Brydon-Miller and Maguire trace the beginnings, objectives, and characteristics of Participatory action research (PAR) and examine how it can be used to improve opportunities for students, families, educators, and communities. The article also explores the affordances of incorporating aspects of PAR into practitioner inquiry.
Bryk, A. S. 2010. Organizing schools for improvement: Research on Chicago school improvement indicates that improving elementary schools requires coherent, orchestrated action across five essential supports. Phi Delta Kappan 91.7: 23–30.
This piece reflects on a longitudinal study of elementary schools spearheaded by the Consortium on Chicago School Research in the 1990s. Drawing on findings from the fifteen-year database, Bryk traces how the “complex interplay” of schools and communities connect to educational outcomes, offers “essential supports for school improvement,” and provides suggestions for various educational stakeholders (p. 24).
Bryk, A. S. 2015. 2014 AERA distinguished lecture: Accelerating how we learn to improve. Educational Researcher 44.9: 467–477.
In this 2014 AERA distinguished lecture, Bryk sketches “a new improvement paradigm” for education (p. 467). His approach combines improvement science with networked improvement communities (NICs), thus foregrounding tools, heuristics, and strategies to better analyze the myriad factors that “generate unsatisfactory outcomes” in educational settings (p. 474).
Campano, G., M. P. Ghiso, and B. Welch. 2015. Ethical and professional norms in community-based research. Harvard Educational Review 85.1: 29–49.
In this article, the authors describe how they created guidelines in collaboration with community members during their ongoing multi-year partnership situated in a multiethnic and multilingual Catholic parish and its school and community center in the northeastern United States. The paper underscores how universities and communities that are engaged in collaborative research and working across multiple boundaries can forge enduring research partnerships based on respect and trust.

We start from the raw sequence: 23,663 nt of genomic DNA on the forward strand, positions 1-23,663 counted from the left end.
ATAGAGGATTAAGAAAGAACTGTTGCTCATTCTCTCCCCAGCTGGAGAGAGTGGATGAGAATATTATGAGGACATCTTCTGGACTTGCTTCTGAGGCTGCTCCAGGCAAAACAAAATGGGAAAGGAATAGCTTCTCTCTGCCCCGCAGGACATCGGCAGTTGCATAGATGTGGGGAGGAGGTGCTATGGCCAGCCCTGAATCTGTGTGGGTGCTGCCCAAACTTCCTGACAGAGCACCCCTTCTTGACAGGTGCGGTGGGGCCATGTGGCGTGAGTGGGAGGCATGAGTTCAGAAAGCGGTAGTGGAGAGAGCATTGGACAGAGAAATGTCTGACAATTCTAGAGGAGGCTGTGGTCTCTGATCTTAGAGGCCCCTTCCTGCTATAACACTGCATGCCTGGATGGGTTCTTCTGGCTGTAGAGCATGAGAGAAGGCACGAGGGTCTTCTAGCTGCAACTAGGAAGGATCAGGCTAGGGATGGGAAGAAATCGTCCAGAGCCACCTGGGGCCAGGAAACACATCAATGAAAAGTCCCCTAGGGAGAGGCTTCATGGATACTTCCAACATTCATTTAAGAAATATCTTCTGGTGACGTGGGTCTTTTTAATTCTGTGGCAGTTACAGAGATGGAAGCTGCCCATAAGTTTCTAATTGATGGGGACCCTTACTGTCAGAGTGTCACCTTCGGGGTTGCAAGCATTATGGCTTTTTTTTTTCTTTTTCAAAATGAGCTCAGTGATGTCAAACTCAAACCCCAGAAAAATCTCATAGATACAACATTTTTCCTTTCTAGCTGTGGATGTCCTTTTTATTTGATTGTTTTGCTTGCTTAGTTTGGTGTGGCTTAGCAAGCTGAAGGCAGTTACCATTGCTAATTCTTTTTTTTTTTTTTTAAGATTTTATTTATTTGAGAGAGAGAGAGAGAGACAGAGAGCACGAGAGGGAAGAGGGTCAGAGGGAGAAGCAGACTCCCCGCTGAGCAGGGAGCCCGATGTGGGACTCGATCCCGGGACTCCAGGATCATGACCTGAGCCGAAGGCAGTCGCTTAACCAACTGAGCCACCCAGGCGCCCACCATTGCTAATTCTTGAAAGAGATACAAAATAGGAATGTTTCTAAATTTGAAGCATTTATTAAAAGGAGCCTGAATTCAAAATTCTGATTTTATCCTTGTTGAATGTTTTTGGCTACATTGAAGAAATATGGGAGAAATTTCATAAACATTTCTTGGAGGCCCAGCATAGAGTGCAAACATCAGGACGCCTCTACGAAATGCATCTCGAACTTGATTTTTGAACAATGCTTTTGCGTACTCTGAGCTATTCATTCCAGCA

Ghiso, M. P., G. Campano, E. R. Schwab, D. Asaah, and A. Rusoja. 2019. Mentoring in research-practice partnerships: Toward democratizing expertise. AERA Open 5.4.
Two university professors and three doctoral students examine how their multi-year research-practice partnership (RPP) alongside multilingual, multiethnic refugee and (im)migrant populations in the northeastern United States, which focuses on issues of educational access and equity in K-12 schools, reimagines the mentorship of graduate students. This study conceptualizes the relationship between research universities and community-based organizations, and underscores some similarities, overlaps, and differences between improvement science and community-based research.
Lampert, M., and D. L. Ball. 1998. Teaching, multimedia, and mathematics: Investigations of real practice. New York: Teachers College Press.
This book explores how teachers learn through the self-reflective examination of their own practice. Lampert and Ball examine the curriculum and instruction, students’ knowledge acquisition, and the culture of two elementary classrooms, focusing on mathematics lessons over the course of a year.
Lewis, C. 2015. What is improvement science? Do we need it in education? Educational Researcher 44.1: 54–61.
Lewis’s article theorizes the place of “improvement science,” which she defines as “an applied science that has dramatically improved practices in industries ranging from automobile manufacturing to healthcare,” in the field of education (p. 54). Drawing on Community College Pathways Networked Improvement Community and lesson study in Japan as two examples from the field, she reflects on the affordances and limitations of the approach.
Lytle, S. L. 2008. Practitioner inquiry and the practice of teaching: Some thoughts on “Better.” Research in the Teaching of English 42.3: 373–379.
Lytle argues that Atul Gawande’s Better: A Surgeon’s Notes on Performance holds examples for the practice of teaching. Although her article is aimed at classroom teachers, Gawande’s concept of “positive deviance—the idea of building on the capability people already had rather than telling them they had to change” (p. 25) would benefit researchers and practitioners working with/in communities.
Park, S., S. Hironaka, P. Carver, and L. Nordstrum. 2013. Continuous improvement in education. Stanford, CA: Carnegie Foundation for the Advancement of Teaching.
This paper examines how “continuous improvement” is approached by three “types” of organizations in the educational field: those focused on “instructional improvement”; those focused on “system-wide” improvement; and those concerned with “collective impact” (p. 3). The authors share their findings on the features and approaches of these organizations and conclude with four main observations.
Penuel, W. R., B. J. Fishman, B. Haugan Cheng, and N. Sabelli. 2011. Organizing research and development at the intersection of learning, implementation, and design. Educational Researcher 40.7: 331–337.
This article describes the potential place of design-based implementation research in education. It discusses “four key features” of this approach and envisions the ways it might support the “productive adaptation of programs as they go to scale” in the field (p. 331).